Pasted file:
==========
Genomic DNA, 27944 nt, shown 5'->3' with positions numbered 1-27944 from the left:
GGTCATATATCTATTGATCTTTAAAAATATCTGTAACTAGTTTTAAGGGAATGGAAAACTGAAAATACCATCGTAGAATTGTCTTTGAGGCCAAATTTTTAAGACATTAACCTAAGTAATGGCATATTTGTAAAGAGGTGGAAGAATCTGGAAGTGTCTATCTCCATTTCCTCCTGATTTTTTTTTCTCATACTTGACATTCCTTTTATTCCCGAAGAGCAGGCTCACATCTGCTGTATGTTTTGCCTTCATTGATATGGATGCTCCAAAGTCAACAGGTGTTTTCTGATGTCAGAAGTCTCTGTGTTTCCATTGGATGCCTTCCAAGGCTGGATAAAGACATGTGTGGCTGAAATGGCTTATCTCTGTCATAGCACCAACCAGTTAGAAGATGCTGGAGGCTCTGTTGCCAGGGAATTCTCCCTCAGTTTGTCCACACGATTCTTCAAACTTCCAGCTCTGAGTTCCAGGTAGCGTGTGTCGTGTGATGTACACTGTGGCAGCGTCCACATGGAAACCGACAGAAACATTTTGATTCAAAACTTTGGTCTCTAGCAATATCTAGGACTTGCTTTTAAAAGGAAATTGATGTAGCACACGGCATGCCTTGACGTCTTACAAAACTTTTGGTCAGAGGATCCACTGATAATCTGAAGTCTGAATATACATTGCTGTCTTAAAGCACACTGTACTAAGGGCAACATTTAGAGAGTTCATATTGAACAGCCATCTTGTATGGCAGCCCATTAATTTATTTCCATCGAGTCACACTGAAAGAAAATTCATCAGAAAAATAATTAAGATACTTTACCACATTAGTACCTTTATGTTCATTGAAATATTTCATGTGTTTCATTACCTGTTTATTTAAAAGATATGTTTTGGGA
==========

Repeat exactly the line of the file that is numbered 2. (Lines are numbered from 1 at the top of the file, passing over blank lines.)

GGTCATATATCTATTGATCTTTAAAAATATCTGTAACTAGTTTTAAGGGAATGGAAAACTGAAAATACCATCGTAGAATTGTCTTTGAGGCCAAATTTTTAAGACATTAACCTAAGTAATGGCATATTTGTAAAGAGGTGGAAGAATCTGGAAGTGTCTATCTCCATTTCCTCCTGATTTTTTTTTCTCATACTTGACATTCCTTTTATTCCCGAAGAGCAGGCTCACATCTGCTGTATGTTTTGCCTTCATTGATATGGATGCTCCAAAGTCAACAGGTGTTTTCTGATGTCAGAAGTCTCTGTGTTTCCATTGGATGCCTTCCAAGGCTGGATAAAGACATGTGTGGCTGAAATGGCTTATCTCTGTCATAGCACCAACCAGTTAGAAGATGCTGGAGGCTCTGTTGCCAGGGAATTCTCCCTCAGTTTGTCCACACGATTCTTCAAACTTCCAGCTCTGAGTTCCAGGTAGCGTGTGTCGTGTGATGTACACTGTGGCAGCGTCCACATGGAAACCGACAGAAACATTTTGATTCAAAACTTTGGTCTCTAGCAATATCTAGGACTTGCTTTTAAAAGGAAATTGATGTAGCACACGGCATGCCTTGACGTCTTACAAAACTTTTGGTCAGAGGATCCACTGATAATCTGAAGTCTGAATATACATTGCTGTCTTAAAGCACACTGTACTAAGGGCAACATTTAGAGAGTTCATATTGAACAGCCATCTTGTATGGCAGCCCATTAATTTATTTCCATCGAGTCACACTGAAAGAAAATTCATCAGAAAAATAATTAAGATACTTTACCACATTAGTACCTTTATGTTCATTGAAATATTTCATGTGTTTCATTACCTGTTTATTTAAAAGATATGTTTTGGGA